Gwynne Dwyer Is Unclear On The Concept

Gwynne Dwyer, a reporter-without-portfolio living in the UK, shows that he learned foreign policy the same place everyone on the left seems to have learned it.

His thesis, after quoting an American officer who noted that American rules of engagement would have allowed our sailors and Marines to have fought back:

Just as well that it was a British boarding team, then. The 15 British sailors and marines who were captured and taken to Tehran for “questioning” last week are undoubtedly having an unpleasant time, but they are alive, and Britain is only involved in two wars, in Iraq and Afghanistan. If it had been one of Erik Horner’s boarding teams, they would all be dead, and the United States and Iran would now be at war…So there they are, eight sailors and seven marines in two rubber boats, with personal weapons and no protection whatever, sitting about a foot above the water, surrounded by six or seven Iranian attack boats with mounted machine guns. “Defend yourself” by opening fire, and after a single long burst from half a dozen heavy machine-guns there will be 14 dead young men and one dead young woman in two rapidly sinking inflatables, and your country will be at war. Seems a bit pointless, really.

By itself?  Of course.

But the real lesson is much larger.

28 years ago, when the world was accustomed to the US acting impotently, the Iranians had no qualms about taking Americans hostage, and making political hay out of it.

We taught them that lesson twenty years ago, when they tried to close the Straits of Hormuz with boats not unlike the ones that captured the Brit sailors.  The Navy showed up.  Boats started getting blown up.  An Iranian minesweeper “accidentally” got burned to the waterline (it was made of wood, to help defend against magnetic mines) by a flare launched from a passing American submarine.
The lesson – the one Dwyer misses completely – was learned a while ago;  Today?  When the Iranians wanted to make political hay with hostages, they knew better than to grab Yanks.

Our sailors were not faced with the decision to surrender or die this week, because the US long ago made the decision to face Iranian aggression with resolve.

UPDATE: Elder is right.  Blah.

7 thoughts on “Gwynne Dwyer Is Unclear On The Concept

  1. That’s a man baby! Pretty sure that you’re talking about the same Gwynne Dwyer who had a book and public television series called “War” in the late ’80s.

  2. I think Chad The Elder forgot this:

    *punch*

    Don’t forget the punchline with the ‘that’s a man, baby!’ joke.

    ;-)

  3. He’s an idiot. He left out a few things. I. The Navy wouldnt have let those Iranian gunships get that close to the bording party. 2. It wouldnt have been just a few sailors in a boat with m-16′s. It would have been our gun boats and a few overflights against the Iranians. Who do you suppose is better at naval warfare? Us or them? 3. I remember blowing a couple of Libyan fighters out of the air AND sending a few cruise missiles downtown during the 80′s. Don’t remember that turning into a full blown war either. If this had happened to us, it would have ended with several sunken Iranian boats and that would have been the end of it. Besides, ol dumbass apparently doesnt realize that while we are not at war with Iran, Iran is at war with us. What are they going to do, send people to Iran to kill or help kill our soldiers. They already do that.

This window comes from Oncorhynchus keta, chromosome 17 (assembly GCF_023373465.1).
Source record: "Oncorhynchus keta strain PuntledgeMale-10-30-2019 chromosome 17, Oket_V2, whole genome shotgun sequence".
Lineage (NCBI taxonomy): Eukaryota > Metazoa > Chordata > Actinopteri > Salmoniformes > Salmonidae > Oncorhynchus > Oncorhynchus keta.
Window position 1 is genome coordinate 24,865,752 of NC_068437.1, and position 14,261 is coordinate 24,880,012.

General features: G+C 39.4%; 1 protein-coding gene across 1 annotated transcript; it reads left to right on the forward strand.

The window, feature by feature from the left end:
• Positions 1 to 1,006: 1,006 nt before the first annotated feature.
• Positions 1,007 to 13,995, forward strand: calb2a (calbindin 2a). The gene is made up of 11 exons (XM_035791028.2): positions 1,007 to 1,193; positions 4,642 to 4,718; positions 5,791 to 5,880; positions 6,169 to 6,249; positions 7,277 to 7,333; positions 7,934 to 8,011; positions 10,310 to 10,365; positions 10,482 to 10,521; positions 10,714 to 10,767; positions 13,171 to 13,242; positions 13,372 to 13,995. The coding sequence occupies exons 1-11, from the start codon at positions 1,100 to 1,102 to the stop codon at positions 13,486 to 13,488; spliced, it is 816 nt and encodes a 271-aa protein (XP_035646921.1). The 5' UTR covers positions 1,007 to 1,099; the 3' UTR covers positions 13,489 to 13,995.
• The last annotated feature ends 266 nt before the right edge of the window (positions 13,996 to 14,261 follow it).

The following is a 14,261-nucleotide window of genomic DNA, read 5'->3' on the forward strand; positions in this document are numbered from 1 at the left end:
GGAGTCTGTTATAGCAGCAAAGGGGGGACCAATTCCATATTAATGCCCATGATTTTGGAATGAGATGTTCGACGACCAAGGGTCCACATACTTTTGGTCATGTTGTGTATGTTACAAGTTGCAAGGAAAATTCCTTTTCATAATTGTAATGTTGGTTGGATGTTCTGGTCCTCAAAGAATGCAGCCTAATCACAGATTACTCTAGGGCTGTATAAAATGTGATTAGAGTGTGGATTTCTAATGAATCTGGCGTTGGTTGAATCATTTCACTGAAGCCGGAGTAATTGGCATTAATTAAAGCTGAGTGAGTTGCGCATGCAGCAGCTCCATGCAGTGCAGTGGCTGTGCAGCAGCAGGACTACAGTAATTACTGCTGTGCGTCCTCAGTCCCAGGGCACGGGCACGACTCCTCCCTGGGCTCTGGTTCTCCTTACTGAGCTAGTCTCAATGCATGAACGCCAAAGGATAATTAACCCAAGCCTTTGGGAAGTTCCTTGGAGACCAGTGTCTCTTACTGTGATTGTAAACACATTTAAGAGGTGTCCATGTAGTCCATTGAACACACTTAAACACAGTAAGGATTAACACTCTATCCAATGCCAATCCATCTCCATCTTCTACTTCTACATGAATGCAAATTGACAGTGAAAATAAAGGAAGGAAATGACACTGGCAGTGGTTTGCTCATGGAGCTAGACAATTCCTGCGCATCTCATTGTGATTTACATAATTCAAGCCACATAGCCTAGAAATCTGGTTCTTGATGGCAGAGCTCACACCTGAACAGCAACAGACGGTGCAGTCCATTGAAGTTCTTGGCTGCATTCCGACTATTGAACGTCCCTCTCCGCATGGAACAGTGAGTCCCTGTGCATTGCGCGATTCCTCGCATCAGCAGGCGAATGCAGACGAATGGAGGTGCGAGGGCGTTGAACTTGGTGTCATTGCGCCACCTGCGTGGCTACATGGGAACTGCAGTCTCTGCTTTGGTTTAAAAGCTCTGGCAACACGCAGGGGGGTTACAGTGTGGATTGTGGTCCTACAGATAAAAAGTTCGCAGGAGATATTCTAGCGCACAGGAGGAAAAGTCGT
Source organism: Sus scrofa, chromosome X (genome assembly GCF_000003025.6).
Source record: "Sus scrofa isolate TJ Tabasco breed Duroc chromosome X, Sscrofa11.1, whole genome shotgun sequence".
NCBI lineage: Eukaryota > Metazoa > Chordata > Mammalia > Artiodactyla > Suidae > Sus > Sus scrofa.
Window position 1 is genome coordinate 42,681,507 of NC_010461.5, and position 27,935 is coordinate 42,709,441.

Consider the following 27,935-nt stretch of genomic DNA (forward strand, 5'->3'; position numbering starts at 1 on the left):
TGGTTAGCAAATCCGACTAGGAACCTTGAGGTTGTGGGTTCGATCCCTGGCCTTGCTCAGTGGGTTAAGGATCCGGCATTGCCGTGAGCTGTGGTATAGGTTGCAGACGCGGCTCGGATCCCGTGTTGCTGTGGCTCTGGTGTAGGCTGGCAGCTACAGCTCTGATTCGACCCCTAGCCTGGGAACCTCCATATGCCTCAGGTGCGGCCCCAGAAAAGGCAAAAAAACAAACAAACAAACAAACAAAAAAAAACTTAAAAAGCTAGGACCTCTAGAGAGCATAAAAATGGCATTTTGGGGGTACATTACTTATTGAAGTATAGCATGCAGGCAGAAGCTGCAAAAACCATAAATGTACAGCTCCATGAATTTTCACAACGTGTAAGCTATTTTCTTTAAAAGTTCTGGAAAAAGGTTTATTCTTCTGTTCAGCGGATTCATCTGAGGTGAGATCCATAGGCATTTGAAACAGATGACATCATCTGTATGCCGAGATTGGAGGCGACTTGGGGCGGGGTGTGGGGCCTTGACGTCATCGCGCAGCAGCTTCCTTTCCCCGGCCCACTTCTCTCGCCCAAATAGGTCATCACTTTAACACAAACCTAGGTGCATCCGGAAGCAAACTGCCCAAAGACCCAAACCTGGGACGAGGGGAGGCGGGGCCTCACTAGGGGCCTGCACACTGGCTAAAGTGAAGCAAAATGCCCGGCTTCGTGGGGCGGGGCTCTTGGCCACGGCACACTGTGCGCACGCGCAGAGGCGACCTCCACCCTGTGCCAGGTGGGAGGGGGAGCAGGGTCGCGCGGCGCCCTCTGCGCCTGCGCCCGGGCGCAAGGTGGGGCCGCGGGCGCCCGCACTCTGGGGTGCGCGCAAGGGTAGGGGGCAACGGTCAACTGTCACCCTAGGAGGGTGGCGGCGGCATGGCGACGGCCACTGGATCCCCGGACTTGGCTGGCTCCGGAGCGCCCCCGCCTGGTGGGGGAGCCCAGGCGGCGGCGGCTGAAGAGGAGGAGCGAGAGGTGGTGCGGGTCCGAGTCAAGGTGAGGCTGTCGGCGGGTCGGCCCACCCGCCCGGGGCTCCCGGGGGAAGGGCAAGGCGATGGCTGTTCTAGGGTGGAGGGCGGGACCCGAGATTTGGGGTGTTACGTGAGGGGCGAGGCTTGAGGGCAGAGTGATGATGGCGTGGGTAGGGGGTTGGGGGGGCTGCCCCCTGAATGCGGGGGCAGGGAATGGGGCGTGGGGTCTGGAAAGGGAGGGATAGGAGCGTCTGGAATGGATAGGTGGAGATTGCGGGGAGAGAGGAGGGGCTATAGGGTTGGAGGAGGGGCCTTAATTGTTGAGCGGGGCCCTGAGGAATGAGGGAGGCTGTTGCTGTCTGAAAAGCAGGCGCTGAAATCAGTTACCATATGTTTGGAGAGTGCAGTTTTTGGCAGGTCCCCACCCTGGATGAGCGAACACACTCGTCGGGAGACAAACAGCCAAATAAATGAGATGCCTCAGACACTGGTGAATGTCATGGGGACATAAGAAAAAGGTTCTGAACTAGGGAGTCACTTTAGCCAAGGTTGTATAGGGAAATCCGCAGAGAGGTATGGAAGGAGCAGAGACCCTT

4. Mitch:

    I don’t think Operation Praying Mantis, if that is what you are referring to, had anything to do with anyone trying to take hostages. Iran used mines to close the Strait and stop Iraq from exporting Oil. After one of the mines almost sank a U.S. destroyer, we intervened to help Iraq by attacking some Iranian oil platforms. They tried to attack our ships and got hit hard. It did not have any thing to do with hostages. It did teach Iran that the U.S. would use military power to support Saddam Hussein.

    As for “An Iranian minesweeper “accidentally” got burned to the waterline. . . by a flare launched from a passing American submarine”, you got a reference for that?

  5. Didn’t say it had anything to do with hostages.

    The minesweeper incident: read it in “Aviation Week” in 1986, had it confirmed by a co-worker who’d been a sonarman on the USS Glenard P. Lipscomb, the submarine during the incident, as well as another friend who served in the Navy in the Gulf after that.

    Can’t find a link to the story. Oh, well. I must be making it all up, I guess.

  6. Now that I think about the last time Iran was involved with U.S. hostages, Ronald Reagan sold them a bunch of TOW anti-tank missiles. Glad they didn’t get the wrong idea from him.

  7. But that was to counter the idea that US was on Saddam’s side! Geez, get your story straight, willya?

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